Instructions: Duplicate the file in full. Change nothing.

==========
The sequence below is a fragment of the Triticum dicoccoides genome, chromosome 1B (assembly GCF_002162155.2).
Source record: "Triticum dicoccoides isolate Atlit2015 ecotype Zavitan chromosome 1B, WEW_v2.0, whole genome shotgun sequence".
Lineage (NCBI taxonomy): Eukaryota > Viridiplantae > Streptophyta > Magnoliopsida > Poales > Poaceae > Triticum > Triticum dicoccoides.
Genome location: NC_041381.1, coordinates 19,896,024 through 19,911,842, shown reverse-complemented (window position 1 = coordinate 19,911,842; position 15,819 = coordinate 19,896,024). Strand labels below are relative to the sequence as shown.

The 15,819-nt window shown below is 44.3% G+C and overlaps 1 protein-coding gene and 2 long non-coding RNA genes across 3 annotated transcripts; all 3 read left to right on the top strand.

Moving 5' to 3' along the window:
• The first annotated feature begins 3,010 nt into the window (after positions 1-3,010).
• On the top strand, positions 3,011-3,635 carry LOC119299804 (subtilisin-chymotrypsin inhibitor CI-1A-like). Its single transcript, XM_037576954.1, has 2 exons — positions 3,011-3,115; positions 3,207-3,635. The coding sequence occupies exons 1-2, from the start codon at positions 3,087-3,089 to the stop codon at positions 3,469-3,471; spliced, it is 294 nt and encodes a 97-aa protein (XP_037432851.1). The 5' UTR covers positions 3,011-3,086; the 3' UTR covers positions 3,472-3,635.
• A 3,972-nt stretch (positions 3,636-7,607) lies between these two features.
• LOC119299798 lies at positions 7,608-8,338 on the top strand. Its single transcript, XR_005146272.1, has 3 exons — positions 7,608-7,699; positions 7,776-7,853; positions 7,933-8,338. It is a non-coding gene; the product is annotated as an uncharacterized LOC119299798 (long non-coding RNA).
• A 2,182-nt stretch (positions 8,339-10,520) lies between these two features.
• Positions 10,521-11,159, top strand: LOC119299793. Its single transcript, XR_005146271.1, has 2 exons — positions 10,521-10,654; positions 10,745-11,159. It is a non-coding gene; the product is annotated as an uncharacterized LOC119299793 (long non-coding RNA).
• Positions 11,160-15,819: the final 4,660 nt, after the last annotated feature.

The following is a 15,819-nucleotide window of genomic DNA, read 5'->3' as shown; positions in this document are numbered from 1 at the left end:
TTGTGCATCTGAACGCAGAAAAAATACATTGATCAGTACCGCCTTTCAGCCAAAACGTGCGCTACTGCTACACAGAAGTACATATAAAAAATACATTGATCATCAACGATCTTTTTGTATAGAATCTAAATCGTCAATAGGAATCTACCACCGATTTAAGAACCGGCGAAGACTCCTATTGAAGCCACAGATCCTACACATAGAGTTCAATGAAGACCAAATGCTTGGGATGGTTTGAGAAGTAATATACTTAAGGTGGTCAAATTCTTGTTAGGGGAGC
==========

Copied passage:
The sequence below is a fragment of the Triticum dicoccoides genome, chromosome 1B (assembly GCF_002162155.2).
Source record: "Triticum dicoccoides isolate Atlit2015 ecotype Zavitan chromosome 1B, WEW_v2.0, whole genome shotgun sequence".
Lineage (NCBI taxonomy): Eukaryota > Viridiplantae > Streptophyta > Magnoliopsida > Poales > Poaceae > Triticum > Triticum dicoccoides.
Genome location: NC_041381.1, coordinates 19,896,024 through 19,911,842, shown reverse-complemented (window position 1 = coordinate 19,911,842; position 15,819 = coordinate 19,896,024). Strand labels below are relative to the sequence as shown.

The 15,819-nt window shown below is 44.3% G+C and overlaps 1 protein-coding gene and 2 long non-coding RNA genes across 3 annotated transcripts; all 3 read left to right on the top strand.

Moving 5' to 3' along the window:
• The first annotated feature begins 3,010 nt into the window (after positions 1-3,010).
• On the top strand, positions 3,011-3,635 carry LOC119299804 (subtilisin-chymotrypsin inhibitor CI-1A-like). Its single transcript, XM_037576954.1, has 2 exons — positions 3,011-3,115; positions 3,207-3,635. The coding sequence occupies exons 1-2, from the start codon at positions 3,087-3,089 to the stop codon at positions 3,469-3,471; spliced, it is 294 nt and encodes a 97-aa protein (XP_037432851.1). The 5' UTR covers positions 3,011-3,086; the 3' UTR covers positions 3,472-3,635.
• A 3,972-nt stretch (positions 3,636-7,607) lies between these two features.
• LOC119299798 lies at positions 7,608-8,338 on the top strand. Its single transcript, XR_005146272.1, has 3 exons — positions 7,608-7,699; positions 7,776-7,853; positions 7,933-8,338. It is a non-coding gene; the product is annotated as an uncharacterized LOC119299798 (long non-coding RNA).
• A 2,182-nt stretch (positions 8,339-10,520) lies between these two features.
• Positions 10,521-11,159, top strand: LOC119299793. Its single transcript, XR_005146271.1, has 2 exons — positions 10,521-10,654; positions 10,745-11,159. It is a non-coding gene; the product is annotated as an uncharacterized LOC119299793 (long non-coding RNA).
• Positions 11,160-15,819: the final 4,660 nt, after the last annotated feature.

The following is a 15,819-nucleotide window of genomic DNA, read 5'->3' as shown; positions in this document are numbered from 1 at the left end:
TTGTGCATCTGAACGCAGAAAAAATACATTGATCAGTACCGCCTTTCAGCCAAAACGTGCGCTACTGCTACACAGAAGTACATATAAAAAATACATTGATCATCAACGATCTTTTTGTATAGAATCTAAATCGTCAATAGGAATCTACCACCGATTTAAGAACCGGCGAAGACTCCTATTGAAGCCACAGATCCTACACATAGAGTTCAATGAAGACCAAATGCTTGGGATGGTTTGAGAAGTAATATACTTAAGGTGGTCAAATTCTTGTTAGGGGAGC